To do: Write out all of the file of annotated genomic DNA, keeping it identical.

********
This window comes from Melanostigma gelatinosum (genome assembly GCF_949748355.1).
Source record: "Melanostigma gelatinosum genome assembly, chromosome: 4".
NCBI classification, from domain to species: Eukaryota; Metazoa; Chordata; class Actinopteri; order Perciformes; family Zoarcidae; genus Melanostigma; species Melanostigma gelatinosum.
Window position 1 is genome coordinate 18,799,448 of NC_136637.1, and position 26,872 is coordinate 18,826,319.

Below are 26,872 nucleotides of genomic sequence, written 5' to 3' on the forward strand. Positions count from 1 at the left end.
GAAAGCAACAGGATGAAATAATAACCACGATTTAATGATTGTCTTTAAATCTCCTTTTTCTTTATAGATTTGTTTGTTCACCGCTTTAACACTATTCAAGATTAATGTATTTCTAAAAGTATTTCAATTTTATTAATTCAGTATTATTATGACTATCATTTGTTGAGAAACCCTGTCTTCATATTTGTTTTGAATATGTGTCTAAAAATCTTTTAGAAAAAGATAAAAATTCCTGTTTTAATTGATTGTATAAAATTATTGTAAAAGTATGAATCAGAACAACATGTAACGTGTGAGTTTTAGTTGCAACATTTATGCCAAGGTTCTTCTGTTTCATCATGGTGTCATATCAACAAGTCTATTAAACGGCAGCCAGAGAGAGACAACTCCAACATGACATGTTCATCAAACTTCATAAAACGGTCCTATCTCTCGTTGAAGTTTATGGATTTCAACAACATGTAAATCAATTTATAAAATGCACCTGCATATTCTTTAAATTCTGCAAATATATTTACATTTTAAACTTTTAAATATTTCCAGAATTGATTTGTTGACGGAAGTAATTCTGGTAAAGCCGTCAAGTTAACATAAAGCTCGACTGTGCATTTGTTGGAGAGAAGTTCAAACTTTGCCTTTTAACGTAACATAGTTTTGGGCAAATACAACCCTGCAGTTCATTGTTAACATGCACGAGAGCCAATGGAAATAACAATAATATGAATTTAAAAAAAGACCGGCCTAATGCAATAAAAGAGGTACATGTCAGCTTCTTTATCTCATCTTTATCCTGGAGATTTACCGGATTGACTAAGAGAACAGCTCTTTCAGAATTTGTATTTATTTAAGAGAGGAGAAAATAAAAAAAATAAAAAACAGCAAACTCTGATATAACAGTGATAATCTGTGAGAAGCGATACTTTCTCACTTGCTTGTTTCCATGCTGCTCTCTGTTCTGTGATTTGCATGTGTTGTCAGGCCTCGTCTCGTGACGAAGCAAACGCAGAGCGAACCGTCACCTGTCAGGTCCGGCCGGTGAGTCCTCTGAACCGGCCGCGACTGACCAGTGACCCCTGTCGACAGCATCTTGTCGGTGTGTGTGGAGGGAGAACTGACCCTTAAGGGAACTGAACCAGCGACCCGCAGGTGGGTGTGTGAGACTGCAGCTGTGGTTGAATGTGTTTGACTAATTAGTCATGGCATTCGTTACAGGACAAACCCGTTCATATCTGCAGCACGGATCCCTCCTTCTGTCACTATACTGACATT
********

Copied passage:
This window comes from Melanostigma gelatinosum (genome assembly GCF_949748355.1).
Source record: "Melanostigma gelatinosum genome assembly, chromosome: 4".
NCBI classification, from domain to species: Eukaryota; Metazoa; Chordata; class Actinopteri; order Perciformes; family Zoarcidae; genus Melanostigma; species Melanostigma gelatinosum.
Window position 1 is genome coordinate 18,799,448 of NC_136637.1, and position 26,872 is coordinate 18,826,319.

Below are 26,872 nucleotides of genomic sequence, written 5' to 3' on the forward strand. Positions count from 1 at the left end.
GAAAGCAACAGGATGAAATAATAACCACGATTTAATGATTGTCTTTAAATCTCCTTTTTCTTTATAGATTTGTTTGTTCACCGCTTTAACACTATTCAAGATTAATGTATTTCTAAAAGTATTTCAATTTTATTAATTCAGTATTATTATGACTATCATTTGTTGAGAAACCCTGTCTTCATATTTGTTTTGAATATGTGTCTAAAAATCTTTTAGAAAAAGATAAAAATTCCTGTTTTAATTGATTGTATAAAATTATTGTAAAAGTATGAATCAGAACAACATGTAACGTGTGAGTTTTAGTTGCAACATTTATGCCAAGGTTCTTCTGTTTCATCATGGTGTCATATCAACAAGTCTATTAAACGGCAGCCAGAGAGAGACAACTCCAACATGACATGTTCATCAAACTTCATAAAACGGTCCTATCTCTCGTTGAAGTTTATGGATTTCAACAACATGTAAATCAATTTATAAAATGCACCTGCATATTCTTTAAATTCTGCAAATATATTTACATTTTAAACTTTTAAATATTTCCAGAATTGATTTGTTGACGGAAGTAATTCTGGTAAAGCCGTCAAGTTAACATAAAGCTCGACTGTGCATTTGTTGGAGAGAAGTTCAAACTTTGCCTTTTAACGTAACATAGTTTTGGGCAAATACAACCCTGCAGTTCATTGTTAACATGCACGAGAGCCAATGGAAATAACAATAATATGAATTTAAAAAAAGACCGGCCTAATGCAATAAAAGAGGTACATGTCAGCTTCTTTATCTCATCTTTATCCTGGAGATTTACCGGATTGACTAAGAGAACAGCTCTTTCAGAATTTGTATTTATTTAAGAGAGGAGAAAATAAAAAAAATAAAAAACAGCAAACTCTGATATAACAGTGATAATCTGTGAGAAGCGATACTTTCTCACTTGCTTGTTTCCATGCTGCTCTCTGTTCTGTGATTTGCATGTGTTGTCAGGCCTCGTCTCGTGACGAAGCAAACGCAGAGCGAACCGTCACCTGTCAGGTCCGGCCGGTGAGTCCTCTGAACCGGCCGCGACTGACCAGTGACCCCTGTCGACAGCATCTTGTCGGTGTGTGTGGAGGGAGAACTGACCCTTAAGGGAACTGAACCAGCGACCCGCAGGTGGGTGTGTGAGACTGCAGCTGTGGTTGAATGTGTTTGACTAATTAGTCATGGCATTCGTTACAGGACAAACCCGTTCATATCTGCAGCACGGATCCCTCCTTCTGTCACTATACTGACATT